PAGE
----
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Best Apps, Images and Repositories in Docker Hub 2017

Docker, a noted container platform, has become enormously popular over the last few years, but to really capitalize on it, you need to integrate third-party images. Public repositories give you access to configured images to add functionality, integrate data, add storage and reduce development time.

Docker Hub, Docker’s public registry, can be your central source for container apps, images and repositories to improve your product. The public registry contains 100,000-plus public apps, images and repositories for users to access.  

What are containers? They’re efficient little environments used to store data and run applications. They’re secure and resource-independent, so it’s often easy for companies to add a container to the stack to add features. It’s typically done through continuous integration, but there are a lot of ways containers can benefit DevOps teams and microservice providers.


Docker Hub Pulls

Docker Hub Stars

G2 Crowd Star Rating

Satisfaction Score

Market Presence 10,000,000 4169 4.3 99 80
Ubuntu 10,000,000 233 4.5 94 50
MySQL 10,000,000 225 4.4 93 75
MongoDB 10,000,000 168 4.4 90 52
Mariadb 10,000,000 37 4.6 90 34
Arangodb 1,000,000 22 4.9 90 23
Ruby on Rails 1,000,000 52 4.5 84 30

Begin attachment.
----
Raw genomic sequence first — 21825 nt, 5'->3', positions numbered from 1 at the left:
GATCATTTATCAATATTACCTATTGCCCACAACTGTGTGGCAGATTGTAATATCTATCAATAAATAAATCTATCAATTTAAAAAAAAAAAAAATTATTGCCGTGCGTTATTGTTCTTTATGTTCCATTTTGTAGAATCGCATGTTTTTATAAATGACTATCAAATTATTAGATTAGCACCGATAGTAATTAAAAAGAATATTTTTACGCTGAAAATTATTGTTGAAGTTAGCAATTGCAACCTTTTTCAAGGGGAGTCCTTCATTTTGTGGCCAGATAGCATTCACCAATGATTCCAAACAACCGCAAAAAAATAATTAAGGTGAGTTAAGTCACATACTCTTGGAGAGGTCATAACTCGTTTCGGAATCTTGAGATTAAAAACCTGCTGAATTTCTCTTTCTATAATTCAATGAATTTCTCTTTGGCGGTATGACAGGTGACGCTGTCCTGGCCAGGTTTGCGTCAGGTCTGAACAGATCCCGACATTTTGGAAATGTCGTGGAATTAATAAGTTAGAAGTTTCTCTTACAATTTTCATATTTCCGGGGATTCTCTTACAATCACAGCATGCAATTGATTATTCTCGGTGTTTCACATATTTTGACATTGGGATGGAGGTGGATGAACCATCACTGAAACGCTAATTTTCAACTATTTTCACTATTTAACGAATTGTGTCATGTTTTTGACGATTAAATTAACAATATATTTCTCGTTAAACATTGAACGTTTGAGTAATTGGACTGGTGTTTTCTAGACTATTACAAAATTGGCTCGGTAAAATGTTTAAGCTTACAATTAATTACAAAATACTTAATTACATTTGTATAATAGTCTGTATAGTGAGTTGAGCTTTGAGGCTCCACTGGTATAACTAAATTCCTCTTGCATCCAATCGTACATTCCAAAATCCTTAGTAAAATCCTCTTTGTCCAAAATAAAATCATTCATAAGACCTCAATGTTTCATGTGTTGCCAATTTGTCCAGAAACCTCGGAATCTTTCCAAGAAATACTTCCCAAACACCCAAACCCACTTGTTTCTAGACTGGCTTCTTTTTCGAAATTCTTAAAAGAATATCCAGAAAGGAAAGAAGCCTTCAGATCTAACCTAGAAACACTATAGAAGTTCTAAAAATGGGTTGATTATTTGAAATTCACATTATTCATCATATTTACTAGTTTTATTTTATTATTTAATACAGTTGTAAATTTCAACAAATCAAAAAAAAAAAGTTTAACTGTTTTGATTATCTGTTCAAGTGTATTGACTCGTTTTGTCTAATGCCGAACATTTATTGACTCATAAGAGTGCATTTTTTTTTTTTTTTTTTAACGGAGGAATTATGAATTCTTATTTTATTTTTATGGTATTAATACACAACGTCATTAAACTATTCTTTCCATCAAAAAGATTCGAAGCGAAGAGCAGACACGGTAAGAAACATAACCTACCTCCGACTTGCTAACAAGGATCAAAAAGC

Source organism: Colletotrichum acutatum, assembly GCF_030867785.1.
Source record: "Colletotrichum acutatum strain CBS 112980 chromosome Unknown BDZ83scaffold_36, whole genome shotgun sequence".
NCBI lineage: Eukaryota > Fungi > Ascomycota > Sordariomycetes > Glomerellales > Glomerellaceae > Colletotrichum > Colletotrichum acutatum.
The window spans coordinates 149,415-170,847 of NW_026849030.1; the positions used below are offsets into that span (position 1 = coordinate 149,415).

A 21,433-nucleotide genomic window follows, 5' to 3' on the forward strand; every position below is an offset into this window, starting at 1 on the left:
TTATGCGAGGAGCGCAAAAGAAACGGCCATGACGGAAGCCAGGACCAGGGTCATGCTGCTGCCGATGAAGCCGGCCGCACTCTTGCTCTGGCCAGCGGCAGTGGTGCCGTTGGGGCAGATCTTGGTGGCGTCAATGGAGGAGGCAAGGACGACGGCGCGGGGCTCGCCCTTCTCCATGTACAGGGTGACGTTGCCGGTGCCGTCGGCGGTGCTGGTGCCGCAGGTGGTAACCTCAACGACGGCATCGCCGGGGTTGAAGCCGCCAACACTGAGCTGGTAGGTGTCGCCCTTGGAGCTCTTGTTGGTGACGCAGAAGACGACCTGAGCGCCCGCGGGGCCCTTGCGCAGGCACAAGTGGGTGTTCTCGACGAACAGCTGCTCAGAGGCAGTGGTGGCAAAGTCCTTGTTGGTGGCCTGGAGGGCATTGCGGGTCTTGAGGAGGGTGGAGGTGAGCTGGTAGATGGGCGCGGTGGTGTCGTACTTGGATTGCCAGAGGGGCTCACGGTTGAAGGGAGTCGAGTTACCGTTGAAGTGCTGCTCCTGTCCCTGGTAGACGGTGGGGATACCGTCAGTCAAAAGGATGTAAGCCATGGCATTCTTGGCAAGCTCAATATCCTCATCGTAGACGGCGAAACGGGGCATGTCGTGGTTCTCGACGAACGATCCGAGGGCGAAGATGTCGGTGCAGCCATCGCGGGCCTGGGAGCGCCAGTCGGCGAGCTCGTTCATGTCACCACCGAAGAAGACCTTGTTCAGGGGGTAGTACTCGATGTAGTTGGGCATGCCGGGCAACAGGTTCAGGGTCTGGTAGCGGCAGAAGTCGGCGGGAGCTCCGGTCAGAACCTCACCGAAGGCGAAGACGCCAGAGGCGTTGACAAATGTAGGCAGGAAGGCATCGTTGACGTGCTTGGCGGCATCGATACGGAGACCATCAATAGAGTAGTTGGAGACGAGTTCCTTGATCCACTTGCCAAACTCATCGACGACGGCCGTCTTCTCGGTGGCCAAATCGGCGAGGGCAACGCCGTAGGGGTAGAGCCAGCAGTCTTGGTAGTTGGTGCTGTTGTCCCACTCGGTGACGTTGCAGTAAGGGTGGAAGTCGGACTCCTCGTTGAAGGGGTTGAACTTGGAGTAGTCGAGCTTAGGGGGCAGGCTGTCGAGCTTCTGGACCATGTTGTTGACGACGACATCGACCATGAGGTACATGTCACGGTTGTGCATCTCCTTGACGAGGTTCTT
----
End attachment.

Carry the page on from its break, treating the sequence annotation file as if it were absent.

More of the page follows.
PostgreSQL 10,000,000 128 4.4 82 36
Django 1,000,000 59 4.6 79 25
Redis 10,000,000 70 4.4 76 32
Memcached 10,000,000 11 4.6 76 18
Centos 10,000,000 68 4.5 75 32
Fedora 10,000,000 44 4.5 72 54
Nginx 10,000,000 31 4.8 72 36
RethinkDB 5,000,000 13 4.4 67 20
SonarQube 5,000,000 10 4.6 66 24
Sentry 5,000,000 29 4.3 62 26
Jenkins 10,000,000 161 4.2 52 31
Owncloud 10,000,000 58 4 50 30
Tomcat 10,000,000 21 4.4 49 35
Joomla 1,000,000 111 3.9 48 28
Apache Server 10,000,000 23 4.4 48 45
Neo4J 5,000,000 30 4.4 46 32
Elasticsearch 10,000,000 28 4.6 44 32
Apache Maven 10,000,000 87 4.1 42 36

We’ve ranked the tools listed on G2 Crowd and available in Docker Hub as official repositories. The majority of images stored there are from community members, but official repositories are certified by Docker, have clear documentation and are designed for common use cases.

Stars are essentially upvotes that serve as a representation of popularity and satisfaction by the community and as a bookmark for users, according to Docker. Pulls are the total number of times a specific image was pulled from each individual registry.